What inspires you? Is it a transcendent piece of music? The vibrant colors of a summer sunset that makes you tear up and your heart swell with the joy of existence? Or is it a looming deadline at work that makes you want to stress-eat Tums and scream into a decorative throw pillow until you pass out? Well, if you fall into the latter category, don’t grab that pillow just yet: research suggests that negative emotions are more useful to the creative process than positive emotions.
For years, happiness and self-esteem have been seen as the feel-good keys to unlocking all of life’s mysteries. Everyone from educators to CEOs have tried to incorporate happiness into their work, under the assumption that it would increase productivity and performance. And yet, research has found that happiness has relatively little to do with creativity, which is a key component of productivity and success. For example, in 2016, computational scientist Anna Jordanous of Kent University in England, and Bill Keller of Sussex University, identified and isolated the 14 components of creativity — and happiness was not among them.
Mark Davis, a psychologist at the University of North Texas Department of Management suggests that happiness is useful when generating ideas, but less useful when executing them.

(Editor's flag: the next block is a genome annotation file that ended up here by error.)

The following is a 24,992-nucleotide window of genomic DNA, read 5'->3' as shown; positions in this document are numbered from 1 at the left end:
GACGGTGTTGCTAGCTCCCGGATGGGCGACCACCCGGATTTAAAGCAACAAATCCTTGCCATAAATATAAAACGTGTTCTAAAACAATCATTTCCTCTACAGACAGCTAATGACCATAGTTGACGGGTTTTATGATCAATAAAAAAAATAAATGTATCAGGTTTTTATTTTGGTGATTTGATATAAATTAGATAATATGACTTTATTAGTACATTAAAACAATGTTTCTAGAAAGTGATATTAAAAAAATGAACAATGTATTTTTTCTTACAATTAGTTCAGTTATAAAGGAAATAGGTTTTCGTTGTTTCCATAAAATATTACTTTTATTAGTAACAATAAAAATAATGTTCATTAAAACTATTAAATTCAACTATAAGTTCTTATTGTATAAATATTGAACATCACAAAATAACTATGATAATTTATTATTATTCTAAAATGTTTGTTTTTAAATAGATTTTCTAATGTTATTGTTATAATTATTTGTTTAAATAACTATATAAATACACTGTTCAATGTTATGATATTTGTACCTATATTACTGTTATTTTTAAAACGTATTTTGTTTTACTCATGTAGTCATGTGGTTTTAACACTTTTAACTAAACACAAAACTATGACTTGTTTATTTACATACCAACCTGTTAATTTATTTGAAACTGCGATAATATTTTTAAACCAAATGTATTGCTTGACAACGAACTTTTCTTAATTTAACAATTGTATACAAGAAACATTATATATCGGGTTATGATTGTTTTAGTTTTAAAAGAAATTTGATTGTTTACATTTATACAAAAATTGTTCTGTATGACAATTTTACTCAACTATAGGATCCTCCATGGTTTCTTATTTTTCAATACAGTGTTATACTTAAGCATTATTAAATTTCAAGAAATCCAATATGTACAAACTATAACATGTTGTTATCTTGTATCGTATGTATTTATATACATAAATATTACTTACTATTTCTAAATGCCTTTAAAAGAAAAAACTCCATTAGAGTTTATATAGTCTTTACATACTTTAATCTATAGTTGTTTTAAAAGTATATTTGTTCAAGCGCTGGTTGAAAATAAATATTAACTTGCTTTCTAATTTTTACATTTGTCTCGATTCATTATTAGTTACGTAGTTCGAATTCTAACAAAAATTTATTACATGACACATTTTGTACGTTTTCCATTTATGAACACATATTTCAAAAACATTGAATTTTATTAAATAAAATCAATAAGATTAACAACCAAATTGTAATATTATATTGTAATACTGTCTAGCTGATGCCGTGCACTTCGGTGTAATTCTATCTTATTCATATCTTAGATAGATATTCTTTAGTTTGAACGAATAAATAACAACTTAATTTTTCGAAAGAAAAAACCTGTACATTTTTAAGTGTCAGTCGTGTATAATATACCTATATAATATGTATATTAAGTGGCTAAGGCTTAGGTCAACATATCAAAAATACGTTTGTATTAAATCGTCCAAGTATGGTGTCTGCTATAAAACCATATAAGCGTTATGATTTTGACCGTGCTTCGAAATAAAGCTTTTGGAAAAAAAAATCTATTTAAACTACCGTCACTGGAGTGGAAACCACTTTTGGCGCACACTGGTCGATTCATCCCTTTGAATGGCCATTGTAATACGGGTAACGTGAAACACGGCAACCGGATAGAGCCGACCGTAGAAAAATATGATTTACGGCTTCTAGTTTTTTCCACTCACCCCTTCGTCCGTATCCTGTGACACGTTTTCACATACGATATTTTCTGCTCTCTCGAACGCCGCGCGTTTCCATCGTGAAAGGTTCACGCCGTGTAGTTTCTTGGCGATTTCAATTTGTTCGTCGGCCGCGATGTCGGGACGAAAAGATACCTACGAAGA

When it comes to turning an idea into reality, rigor and persistence emerged as the most important factors in the creative process. As Ephrat Livni wrote in an article for Quartz: “[...] rigor is the key to overcoming obstacles and completing tasks — and good mood doesn’t involve problem-solving, which involves judgments that almost by necessity won’t feel good: critique and evaluation, experimentation and failure.”
“In other words,” she writes, “negative emotions are actually beneficial to the creative process.”
There is a balance, of course. You’re probably not doing your best thinking while sobbing into a dirty coffee cup of Merlot and singing along to Sarah McLachlan (unless your idea is a Sarah-McLachlan-themed wine bar for the broken-hearted, in which case I am ALL ABOUT IT). But a degree of emotional discomfort can signal a need to change course, or shift your approach to a problem, thereby forcing creativity.
The key is to manage emotions. High intensity emotions can disrupt the Prefrontal Cortex (PFC) explains Amy Arnsten, a neuroscientist at Yale University, and when the PFC receives strong emotional stimulus, it releases an excess of dopamine, which can impair judgment and hinder creativity. Basically, explosive, table-dancing, call-your-landlord-to-tell-him-you-love-him-just-because joy isn’t any more productive than soul-crushing, Sarah McLachlan sadness.
It is also useful to learn how to balance seemingly contradictory emotions. A study by Christina Fong at Carnegie Mellon University found that “emotional ambivalence” — the simultaneous experience of positive and negative emotions, such as excitement and frustration — can make a person more sensitive to unusual associations, a key factor in creativity.
In other words, in order to be truly creative, a person must open themselves up to the entire range of human emotion, positive and negative, because we can learn just as much from our anxiety as we can from our joy. And if this doesn’t quite make sense to you ... TL;DR: Watch Inside Out.